Objectives This study aimed to explore barriers to accessing care, if any, among people living with HIV/AIDS (PLHA) in two districts of Bihar. We also aimed to assess attitudes towards PLHA among healthcare providers and community members.
Design This qualitative study used an exploratory study design through thematic analysis of semistructured, in-depth interviews.
Setting Two districts were purposively selected for the study, namely the capital Patna and a peripheral district located approximately 100 km from Patna, in order to glean insights from a diverse sample of respondents.
Participants Our team purposively selected 71 participants, including 35 PLHA, 10 community members and 26 healthcare providers.
Results The overarching theme that evolved from these data through thematic coding identified that enacted stigma and discrimination interfere with each step in the HIV care continuum for PLHA in Bihar, India, especially outside urban areas. The five themes that contributed to these results include: perception of HIV as a dirty illness at the community level; non-consensual disclosure of HIV status; reliance on identifying PLHA to guide procedures and resistance to universal precautions; refusal to treat identified PLHA and referrals to other health centres for treatment; and inadequate knowledge and fear among health providers with respect to HIV transmission.
Conclusions The continued presence of discriminatory and stigmatising attitudes towards PLHA negatively impacts both disclosure of HIV status as well as access to care and treatment. We recognise a pressing need to improve the knowledge of HIV transmission, and implement universal precautions across all health facilities in the state, not just to reduce stigma and discrimination but also to ensure proper infection control. In order to improve treatment adherence and encourage optimal utilisation of services, it is imperative that the health system invest more in stigma reduction in Bihar and move beyond more ineffective, punitive approaches.
- HIV and AIDS
- qualitative research
- social medicine
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Strengths and limitations of this study
To our knowledge, this is the first study from this region of India to document refusals and referrals of people living with HIV/AIDS (PLHA) in the healthcare system, despite legal protections for PLHA under the new law.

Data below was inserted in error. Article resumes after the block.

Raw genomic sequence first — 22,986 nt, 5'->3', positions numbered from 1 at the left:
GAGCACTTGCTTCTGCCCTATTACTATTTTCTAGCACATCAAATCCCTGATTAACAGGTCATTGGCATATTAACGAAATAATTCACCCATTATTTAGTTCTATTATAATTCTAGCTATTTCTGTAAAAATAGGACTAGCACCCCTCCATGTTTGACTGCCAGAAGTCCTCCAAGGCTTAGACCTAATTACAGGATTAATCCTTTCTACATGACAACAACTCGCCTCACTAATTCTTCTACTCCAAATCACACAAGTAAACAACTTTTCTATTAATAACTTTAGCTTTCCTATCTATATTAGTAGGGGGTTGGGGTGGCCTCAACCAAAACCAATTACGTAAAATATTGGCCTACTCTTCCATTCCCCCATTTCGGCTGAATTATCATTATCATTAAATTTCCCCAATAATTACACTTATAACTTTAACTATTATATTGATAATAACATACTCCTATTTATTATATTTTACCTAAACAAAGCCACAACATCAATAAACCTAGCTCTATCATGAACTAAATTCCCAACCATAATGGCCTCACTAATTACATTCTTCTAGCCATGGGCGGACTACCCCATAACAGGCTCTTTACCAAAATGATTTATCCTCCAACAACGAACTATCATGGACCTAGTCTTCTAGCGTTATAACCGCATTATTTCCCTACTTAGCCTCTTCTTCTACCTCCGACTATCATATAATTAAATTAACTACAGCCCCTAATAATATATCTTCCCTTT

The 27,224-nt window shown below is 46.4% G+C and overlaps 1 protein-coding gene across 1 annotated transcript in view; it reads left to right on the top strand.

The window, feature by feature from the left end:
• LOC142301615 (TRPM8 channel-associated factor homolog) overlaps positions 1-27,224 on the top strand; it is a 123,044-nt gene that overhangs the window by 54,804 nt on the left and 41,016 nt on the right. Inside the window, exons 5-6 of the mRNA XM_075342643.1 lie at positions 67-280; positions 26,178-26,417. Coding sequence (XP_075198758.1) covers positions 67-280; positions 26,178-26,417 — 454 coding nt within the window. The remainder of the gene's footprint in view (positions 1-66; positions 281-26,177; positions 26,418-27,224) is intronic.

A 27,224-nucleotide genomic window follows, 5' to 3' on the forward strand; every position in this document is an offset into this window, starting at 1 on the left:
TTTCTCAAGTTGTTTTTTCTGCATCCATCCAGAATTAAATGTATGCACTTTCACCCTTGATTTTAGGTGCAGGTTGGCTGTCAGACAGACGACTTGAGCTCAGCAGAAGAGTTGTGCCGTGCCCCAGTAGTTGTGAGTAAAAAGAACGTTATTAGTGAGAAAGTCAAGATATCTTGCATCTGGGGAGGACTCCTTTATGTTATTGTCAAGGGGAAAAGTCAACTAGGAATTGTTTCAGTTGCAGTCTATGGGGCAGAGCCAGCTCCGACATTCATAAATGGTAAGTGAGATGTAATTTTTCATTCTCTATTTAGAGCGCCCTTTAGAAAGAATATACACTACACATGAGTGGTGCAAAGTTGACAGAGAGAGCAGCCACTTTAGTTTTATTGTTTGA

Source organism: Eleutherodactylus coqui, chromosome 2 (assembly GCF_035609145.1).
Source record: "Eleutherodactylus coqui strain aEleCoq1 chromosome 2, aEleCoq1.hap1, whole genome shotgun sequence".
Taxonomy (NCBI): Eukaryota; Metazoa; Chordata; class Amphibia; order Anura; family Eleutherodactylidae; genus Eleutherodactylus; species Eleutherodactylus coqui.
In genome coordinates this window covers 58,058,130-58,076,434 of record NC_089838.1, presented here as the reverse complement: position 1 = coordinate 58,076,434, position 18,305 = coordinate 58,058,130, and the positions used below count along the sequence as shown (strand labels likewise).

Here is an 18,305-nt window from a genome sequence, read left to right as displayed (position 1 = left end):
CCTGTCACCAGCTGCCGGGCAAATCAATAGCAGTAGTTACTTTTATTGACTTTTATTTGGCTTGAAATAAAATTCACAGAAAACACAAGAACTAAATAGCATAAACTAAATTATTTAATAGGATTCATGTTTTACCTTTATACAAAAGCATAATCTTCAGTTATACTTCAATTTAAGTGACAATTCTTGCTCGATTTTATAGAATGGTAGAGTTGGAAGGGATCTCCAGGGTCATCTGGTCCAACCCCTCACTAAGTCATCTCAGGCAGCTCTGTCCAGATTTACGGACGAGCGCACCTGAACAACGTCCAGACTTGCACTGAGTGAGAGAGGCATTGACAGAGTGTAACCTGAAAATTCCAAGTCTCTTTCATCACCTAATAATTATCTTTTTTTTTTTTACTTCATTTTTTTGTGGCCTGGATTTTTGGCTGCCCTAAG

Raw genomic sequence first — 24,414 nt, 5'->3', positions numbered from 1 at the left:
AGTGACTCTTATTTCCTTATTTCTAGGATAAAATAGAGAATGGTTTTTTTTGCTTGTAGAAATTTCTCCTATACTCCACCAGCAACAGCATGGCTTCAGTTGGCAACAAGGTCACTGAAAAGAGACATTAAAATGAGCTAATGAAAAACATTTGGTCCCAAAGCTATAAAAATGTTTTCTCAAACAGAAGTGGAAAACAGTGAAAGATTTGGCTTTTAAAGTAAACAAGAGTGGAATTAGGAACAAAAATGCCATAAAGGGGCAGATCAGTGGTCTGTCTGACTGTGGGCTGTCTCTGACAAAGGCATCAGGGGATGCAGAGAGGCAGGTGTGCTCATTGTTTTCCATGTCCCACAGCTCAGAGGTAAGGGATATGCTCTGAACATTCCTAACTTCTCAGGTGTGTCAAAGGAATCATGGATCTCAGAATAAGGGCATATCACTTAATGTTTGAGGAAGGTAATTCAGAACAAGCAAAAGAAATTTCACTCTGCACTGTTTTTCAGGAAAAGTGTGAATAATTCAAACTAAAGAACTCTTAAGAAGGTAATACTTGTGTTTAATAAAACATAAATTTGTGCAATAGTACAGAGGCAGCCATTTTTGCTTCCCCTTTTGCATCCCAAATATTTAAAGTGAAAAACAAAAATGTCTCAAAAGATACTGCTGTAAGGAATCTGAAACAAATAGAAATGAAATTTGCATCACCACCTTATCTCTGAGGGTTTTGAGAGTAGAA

This is one of the first studies to document that universal precautions are widely misunderstood in this region and PLHA are routinely asked to purchase infection control supplies prior to surgery.
The study includes an urban city centre as well as a more remote district 100 km away to purposively sample for heterogeneity. However, the sample is limited to two districts.
We were unable to assess intersecting stigmas for key populations, such as transgender individuals, men who have sex with men, or injecting drug users, as participants in the study. These groups were much harder to target and our study design was limited to patients and community members presenting to healthcare facilities.
Sample selection may present a source of bias, and caution must be exercised in generalising our findings. We relied on a subjective interpretation of self-reported data and were unable to independently verify any of the claims made by participants, but we mitigated this through triangulation by interviewing a multitude of stakeholders within the healthcare system in Bihar.
Stigma and discrimination associated with HIV/AIDS are conceptualised as processes of devaluation of people either living with or associated with HIV and AIDS.1 Globally, key populations and high-risk groups, such as transgender women, migrant workers, men who have sex with men (MSM) or sex workers, face particularly high levels of stigma and discrimination.2 3
Most research studies that examine stigma typically fall into one of three broad categories: (1) enacted stigma, where people experience and report stigma first hand,4 5 (2) anticipated stigma, where people anticipate stigma on disclosure of HIV status6 7 and (3) internalised stigma, where people absorb and start to believe negative attitudes about themselves.8 9 Experiences with enacted stigma and its associations with treatment delays and poor mental health outcomes are reported in multiple studies conducted across Southern India and Maharashtra.4 5 10–17 Ekstrand et al found that 89% of doctors, 88% of nurses and 73% of ward staff reported that they would discriminate against people living with HIV/AIDS (PLHA) in situations with a high likelihood of fluid exposure.15 The vast majority of studies are from Southern India, but very few focus on North India: evidence from Bihar, a populous state of 110 million, is very limited. This is a particular gap considering that Bihar has a large share of socioeconomically disadvantaged and economic migrants.
Stigma reduction strategies at the policy level have largely focused on punitive measures. For example, the Indian Government recently passed the HIV and Acquired Immune Deficiency Syndrome (Prevention and Control) Act in 2017, which made it illegal to discriminate against PLHA.18 According to the provisions of the Act, violations such as denial of medical services will result in imprisonment ranging from 3 months to 2 years or a maximum fine of Rs100 000 (approximately US$1400) or both.18